SHEFFIELD: Seven men were convicted on Monday of sexually abusing vulnerable teenagers in a prosecution sparked by revelations of sexual exploitation stretching back years in a northern England town.
A 2014 report said that more than 1,400 young people were victims of sexual exploitation in Rotherham between 1997 and 2013.
In a pattern repeated in several other UK towns and cities, the perpetrators were mostly men of Pakistani heritage, who befriended teenage girls and plied them with gifts, alcohol and drugs before abusing them.
Prosecutor Michelle Colborne said the victims, now in their 30s, were “targeted, sexualised and, in some instances, subjected to acts of a degrading and violent nature at the hands of these men who sit in the dock”.
“None of them had the maturity to understand that they were being groomed and exploited,” she said.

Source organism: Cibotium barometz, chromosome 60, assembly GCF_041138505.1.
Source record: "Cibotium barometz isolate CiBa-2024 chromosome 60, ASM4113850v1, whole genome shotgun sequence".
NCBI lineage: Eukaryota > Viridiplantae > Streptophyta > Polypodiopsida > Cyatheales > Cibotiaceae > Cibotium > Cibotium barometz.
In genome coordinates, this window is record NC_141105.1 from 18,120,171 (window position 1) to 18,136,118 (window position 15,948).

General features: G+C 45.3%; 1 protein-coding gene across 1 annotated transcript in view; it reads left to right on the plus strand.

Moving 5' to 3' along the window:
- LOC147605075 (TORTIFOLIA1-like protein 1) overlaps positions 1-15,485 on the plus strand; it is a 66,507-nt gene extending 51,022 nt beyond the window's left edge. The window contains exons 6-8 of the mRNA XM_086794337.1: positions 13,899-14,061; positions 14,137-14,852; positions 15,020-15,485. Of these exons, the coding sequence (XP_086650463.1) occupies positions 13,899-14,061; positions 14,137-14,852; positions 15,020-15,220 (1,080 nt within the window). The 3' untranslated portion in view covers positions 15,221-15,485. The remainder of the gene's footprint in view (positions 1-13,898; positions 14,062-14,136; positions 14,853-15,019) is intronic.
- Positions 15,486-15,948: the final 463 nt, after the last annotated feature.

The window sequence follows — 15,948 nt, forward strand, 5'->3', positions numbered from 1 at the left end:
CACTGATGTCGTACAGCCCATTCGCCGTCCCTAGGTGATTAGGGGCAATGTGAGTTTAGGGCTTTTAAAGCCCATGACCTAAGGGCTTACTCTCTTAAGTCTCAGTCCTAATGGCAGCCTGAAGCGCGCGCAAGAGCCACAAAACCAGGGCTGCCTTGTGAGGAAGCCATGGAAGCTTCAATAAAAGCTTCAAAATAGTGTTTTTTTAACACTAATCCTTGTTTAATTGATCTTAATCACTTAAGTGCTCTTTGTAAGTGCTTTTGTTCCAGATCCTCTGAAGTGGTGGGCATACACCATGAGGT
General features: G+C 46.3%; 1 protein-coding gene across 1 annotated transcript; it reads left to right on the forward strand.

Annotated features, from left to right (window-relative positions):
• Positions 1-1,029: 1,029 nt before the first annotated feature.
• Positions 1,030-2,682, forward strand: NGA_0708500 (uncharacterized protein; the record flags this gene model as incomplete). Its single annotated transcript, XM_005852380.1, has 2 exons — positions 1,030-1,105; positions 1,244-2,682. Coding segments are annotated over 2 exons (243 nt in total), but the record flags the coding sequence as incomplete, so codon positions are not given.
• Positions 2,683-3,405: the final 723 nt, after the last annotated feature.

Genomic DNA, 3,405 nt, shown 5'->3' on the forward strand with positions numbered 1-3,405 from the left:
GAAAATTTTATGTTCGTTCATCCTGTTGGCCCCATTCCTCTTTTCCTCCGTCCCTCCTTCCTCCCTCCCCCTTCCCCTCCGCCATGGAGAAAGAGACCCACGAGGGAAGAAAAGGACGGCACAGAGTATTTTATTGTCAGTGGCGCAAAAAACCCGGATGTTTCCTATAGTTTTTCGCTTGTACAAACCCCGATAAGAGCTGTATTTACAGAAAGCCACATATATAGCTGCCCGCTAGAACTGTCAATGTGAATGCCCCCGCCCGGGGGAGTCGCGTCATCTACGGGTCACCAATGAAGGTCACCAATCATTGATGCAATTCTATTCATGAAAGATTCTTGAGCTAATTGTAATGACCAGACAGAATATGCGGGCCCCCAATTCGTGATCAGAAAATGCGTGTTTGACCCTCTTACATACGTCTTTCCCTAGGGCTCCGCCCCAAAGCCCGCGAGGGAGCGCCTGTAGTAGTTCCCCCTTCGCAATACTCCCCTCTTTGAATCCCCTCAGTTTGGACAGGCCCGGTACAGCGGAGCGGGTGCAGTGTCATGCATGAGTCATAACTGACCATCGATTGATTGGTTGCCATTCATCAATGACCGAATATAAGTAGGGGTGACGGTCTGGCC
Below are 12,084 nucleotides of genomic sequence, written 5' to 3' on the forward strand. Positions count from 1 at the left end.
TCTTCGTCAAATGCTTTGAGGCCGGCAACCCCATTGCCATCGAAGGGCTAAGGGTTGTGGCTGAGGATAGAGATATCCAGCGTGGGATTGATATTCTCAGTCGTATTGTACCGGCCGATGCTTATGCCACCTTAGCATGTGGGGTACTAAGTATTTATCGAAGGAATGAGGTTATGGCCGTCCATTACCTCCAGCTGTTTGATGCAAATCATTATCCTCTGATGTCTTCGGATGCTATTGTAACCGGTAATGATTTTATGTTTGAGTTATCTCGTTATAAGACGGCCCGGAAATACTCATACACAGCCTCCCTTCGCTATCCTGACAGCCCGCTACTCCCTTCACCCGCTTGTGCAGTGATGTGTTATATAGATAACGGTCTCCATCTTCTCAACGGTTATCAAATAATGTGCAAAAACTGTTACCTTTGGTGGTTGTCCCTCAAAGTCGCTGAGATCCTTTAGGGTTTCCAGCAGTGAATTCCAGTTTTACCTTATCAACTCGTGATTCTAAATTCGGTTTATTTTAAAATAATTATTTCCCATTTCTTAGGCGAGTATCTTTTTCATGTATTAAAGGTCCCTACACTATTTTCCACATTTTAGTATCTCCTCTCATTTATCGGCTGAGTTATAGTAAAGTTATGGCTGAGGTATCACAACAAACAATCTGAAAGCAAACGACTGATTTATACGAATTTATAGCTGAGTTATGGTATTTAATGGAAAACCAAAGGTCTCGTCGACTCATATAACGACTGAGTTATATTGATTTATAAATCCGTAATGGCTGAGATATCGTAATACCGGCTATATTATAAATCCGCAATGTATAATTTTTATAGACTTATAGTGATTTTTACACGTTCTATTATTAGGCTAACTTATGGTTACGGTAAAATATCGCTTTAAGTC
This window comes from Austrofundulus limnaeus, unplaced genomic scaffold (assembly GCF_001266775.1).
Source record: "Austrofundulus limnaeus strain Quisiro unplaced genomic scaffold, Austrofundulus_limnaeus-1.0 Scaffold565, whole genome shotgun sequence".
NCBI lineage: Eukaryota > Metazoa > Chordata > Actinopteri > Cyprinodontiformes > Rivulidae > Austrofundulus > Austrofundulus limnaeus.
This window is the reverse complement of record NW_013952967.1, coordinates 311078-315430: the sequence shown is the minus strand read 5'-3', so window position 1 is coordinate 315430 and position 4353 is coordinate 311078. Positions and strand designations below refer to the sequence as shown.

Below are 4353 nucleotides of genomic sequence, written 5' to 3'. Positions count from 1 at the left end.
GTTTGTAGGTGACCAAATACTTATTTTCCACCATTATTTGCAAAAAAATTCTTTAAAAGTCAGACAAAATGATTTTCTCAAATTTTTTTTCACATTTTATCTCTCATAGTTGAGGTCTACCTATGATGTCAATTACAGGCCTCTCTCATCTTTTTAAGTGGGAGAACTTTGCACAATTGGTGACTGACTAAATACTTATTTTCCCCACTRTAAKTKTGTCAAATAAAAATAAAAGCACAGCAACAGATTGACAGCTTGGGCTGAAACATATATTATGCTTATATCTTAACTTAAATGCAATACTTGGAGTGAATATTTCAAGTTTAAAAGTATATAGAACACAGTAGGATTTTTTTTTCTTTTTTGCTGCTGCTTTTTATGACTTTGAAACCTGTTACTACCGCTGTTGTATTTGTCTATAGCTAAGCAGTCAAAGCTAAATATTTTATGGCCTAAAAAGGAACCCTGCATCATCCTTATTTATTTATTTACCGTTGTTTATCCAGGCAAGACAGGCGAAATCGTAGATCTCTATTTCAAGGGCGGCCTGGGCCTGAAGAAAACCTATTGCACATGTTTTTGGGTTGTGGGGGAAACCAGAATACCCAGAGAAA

A jury at Sheffield Crown Court convicted the seven defendants of charges including rape and indecent assault. They will be sentenced on November 16. An eighth defendant was acquitted.
The cases in Rotherham, Huddersfield, Rochdale and other towns in which most of the victims were white have heightened ethnic tensions in Britain. They also have spurred criticism of local authorities, who failed to protect vulnerable girls, and of police, who often didn’t listen to victims they regarded as troublesome teenagers.
Far-right figures have used the crimes to argue that “Muslim grooming gangs” pose a particular threat to Britain.
Police statistics in Britain show that most offenders in child exploitation cases are white men, and most of the abuse takes place online, at home or in institutions such as schools.
But former prosecutor Nazir Afzal, who has brought many abusers to trial, says Pakistani men are disproportionately involved in the sort of street grooming seen in recent high-profile cases.
He says that reflects the high number of South Asian men working for taxi firms and takeaway restaurants in the late-night economy, as well as their widespread sexist attitudes about women.